The IHPS benefits from what the Army call a ‘boltless retention system,’ which means that it does not need to have holes drilled in the shell to accommodate the chinstrap arrangement. These holes weaken the shell, so the boltless arrangement makes the IHPS substantially stronger. It also provides more coverage.

IHPS with mandible attachment. Photo by Army

“We've seen horrific facial injuries on turret gunners from IEDs, thrown rocks, and road debris,” says Whitehead. “To mitigate some of these injuries, we developed an attachable visor and mandible protector that snaps onto the Integrated Head Protection System.”

The optional maxillo-facial protection module makes the helmet look a little like something out of Halo, covering the lower face while also adding a visor. In addition, the IHPS has padding which gives 100 percent improved protection from blunt trauma compared to the ECH.

Instead of the assembly of different brackets that had built up on previous helmets, the IHPS has two universal attachment points able to accommodate any device, such as night vision systems. The IHPS is also available in a wide range of sizes, and the retention system has been redesigned so the wearer can adjust it to their personal preference.

This reflects an increased effort to produce a helmet that is as comfortable as possible. Helmets are only effective if they are worn, so making it as easy to wear as possible increases the helmet’s chance of saving a life.

female solider in helmet

A closer look at the IHPS helmet. Photo by U.S. Army

The next-gen version of the IHPS will provide even better protection when it is issued in 2020. Meanwhile the researchers at the Army’s Soldier Protective Equipment team are looking for further improvements as they gather feedback on users’ requirements and how the equipment performs in the field.

The next quantum jump in protection may come with graphene, an ultra-strong carbon-based wonder material, or even with materials based on spider silk (already being tested in body armor). Such materials have the potential to make helmets lighter and stronger than ever, but right now neither can yet be produced in the quantities required to outfit the world's largest fighting force.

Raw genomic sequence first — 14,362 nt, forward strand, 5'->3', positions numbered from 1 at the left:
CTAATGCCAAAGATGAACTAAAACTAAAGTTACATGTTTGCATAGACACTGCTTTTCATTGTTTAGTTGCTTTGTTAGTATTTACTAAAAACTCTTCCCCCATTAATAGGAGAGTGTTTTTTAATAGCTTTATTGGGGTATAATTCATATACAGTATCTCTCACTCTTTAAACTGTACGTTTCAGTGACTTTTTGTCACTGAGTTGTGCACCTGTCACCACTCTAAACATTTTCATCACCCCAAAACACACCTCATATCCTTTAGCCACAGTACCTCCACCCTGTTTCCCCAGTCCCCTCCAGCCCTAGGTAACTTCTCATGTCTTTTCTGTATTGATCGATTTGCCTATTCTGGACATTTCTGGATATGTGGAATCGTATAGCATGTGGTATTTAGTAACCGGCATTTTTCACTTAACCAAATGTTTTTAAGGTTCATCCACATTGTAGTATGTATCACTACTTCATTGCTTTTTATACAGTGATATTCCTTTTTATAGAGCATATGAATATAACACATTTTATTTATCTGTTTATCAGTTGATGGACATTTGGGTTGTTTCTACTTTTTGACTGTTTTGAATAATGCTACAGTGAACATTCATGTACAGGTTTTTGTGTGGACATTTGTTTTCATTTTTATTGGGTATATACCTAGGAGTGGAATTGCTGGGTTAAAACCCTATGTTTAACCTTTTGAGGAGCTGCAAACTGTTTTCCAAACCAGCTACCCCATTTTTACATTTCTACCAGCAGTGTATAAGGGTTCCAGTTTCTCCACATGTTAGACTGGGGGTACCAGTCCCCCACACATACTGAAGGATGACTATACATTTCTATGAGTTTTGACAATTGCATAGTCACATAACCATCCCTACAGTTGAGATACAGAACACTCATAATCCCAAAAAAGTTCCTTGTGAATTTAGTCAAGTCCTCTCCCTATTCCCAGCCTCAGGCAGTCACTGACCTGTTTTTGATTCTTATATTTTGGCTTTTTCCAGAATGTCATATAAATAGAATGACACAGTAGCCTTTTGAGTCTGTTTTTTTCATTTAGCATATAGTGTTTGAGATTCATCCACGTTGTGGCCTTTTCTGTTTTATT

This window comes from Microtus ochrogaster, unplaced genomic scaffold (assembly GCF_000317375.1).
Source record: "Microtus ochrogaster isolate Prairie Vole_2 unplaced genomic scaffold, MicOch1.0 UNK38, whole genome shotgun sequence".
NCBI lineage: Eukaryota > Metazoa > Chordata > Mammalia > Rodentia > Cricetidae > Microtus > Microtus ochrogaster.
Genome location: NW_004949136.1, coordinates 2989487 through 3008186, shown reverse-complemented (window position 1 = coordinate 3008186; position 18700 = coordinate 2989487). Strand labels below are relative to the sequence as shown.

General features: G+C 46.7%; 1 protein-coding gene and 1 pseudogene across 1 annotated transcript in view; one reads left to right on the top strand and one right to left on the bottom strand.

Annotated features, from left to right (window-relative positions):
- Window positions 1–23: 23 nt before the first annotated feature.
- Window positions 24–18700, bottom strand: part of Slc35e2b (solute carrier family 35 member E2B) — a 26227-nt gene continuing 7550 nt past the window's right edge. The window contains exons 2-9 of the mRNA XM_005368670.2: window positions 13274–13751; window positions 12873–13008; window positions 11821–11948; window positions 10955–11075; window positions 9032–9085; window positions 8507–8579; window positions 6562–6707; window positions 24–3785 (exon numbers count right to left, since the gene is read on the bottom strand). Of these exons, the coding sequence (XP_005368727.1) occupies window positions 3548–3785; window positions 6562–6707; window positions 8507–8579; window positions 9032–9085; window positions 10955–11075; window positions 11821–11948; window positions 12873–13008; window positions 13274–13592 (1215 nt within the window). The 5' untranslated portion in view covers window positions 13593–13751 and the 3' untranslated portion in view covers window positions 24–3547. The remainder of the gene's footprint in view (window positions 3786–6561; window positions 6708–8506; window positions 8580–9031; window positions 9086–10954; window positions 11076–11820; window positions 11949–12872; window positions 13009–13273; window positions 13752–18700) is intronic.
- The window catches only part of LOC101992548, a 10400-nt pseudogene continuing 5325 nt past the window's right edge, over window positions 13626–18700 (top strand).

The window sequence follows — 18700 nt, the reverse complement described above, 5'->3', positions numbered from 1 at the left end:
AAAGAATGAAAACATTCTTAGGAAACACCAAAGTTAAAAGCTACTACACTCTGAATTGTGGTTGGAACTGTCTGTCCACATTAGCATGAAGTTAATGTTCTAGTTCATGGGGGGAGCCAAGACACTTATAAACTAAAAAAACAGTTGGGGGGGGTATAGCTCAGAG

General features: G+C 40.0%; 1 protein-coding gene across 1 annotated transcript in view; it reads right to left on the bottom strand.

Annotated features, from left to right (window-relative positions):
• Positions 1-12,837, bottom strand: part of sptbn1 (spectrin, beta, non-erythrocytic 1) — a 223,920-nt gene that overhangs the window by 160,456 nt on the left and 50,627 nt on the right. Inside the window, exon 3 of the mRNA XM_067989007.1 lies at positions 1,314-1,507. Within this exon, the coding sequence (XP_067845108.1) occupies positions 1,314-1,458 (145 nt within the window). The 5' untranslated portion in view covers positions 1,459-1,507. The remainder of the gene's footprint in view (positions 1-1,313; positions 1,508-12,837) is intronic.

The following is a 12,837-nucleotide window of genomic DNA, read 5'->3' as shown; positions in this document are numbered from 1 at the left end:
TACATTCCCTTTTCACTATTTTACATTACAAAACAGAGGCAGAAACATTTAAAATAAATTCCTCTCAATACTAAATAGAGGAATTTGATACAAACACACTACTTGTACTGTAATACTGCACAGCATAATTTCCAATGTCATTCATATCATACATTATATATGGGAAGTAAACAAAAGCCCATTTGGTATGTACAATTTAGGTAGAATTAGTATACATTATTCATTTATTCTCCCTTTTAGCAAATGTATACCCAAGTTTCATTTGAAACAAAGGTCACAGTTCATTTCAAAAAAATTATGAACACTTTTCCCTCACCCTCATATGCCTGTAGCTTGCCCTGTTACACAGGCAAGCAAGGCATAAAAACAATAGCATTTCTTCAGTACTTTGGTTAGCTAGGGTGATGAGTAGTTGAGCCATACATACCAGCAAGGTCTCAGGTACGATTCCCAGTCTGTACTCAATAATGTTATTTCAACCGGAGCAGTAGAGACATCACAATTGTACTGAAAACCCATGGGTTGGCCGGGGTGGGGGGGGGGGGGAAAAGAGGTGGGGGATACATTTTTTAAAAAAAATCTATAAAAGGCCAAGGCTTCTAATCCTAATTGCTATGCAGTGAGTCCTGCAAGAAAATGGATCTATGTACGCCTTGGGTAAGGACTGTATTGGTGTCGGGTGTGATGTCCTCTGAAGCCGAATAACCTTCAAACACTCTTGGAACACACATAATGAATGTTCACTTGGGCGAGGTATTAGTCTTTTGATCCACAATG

Another likely development is the extension of maxillo-facial protection into full-face ballistic helmets. The U.S. Army is working on an 'individual visual augmentation system' with an augmented-reality display showing targeting information and other data overlaid on a screen, showing data from drones or other remote sensors. This Iron Man-style helmet could also be integrated with a full suite of electronics, as imagined by Special Operations Command’s TALOS armored exoskeleton.

Things have changed a lot since the mud-filled trenches of WW1. While modern warfare now involves stealth fighters, high-energy lasers, unmanned drones, and hypersonic missiles, the soldier on the ground still plays a vital role. And as long as that truth remains, the U.S. Army will keep producing newer and better combat helmets.

“We owe it to the soldiers,” says Whitehead.

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This post originally appeared on Popular Mechanics and was published June 27, 2019. This article is republished here with permission.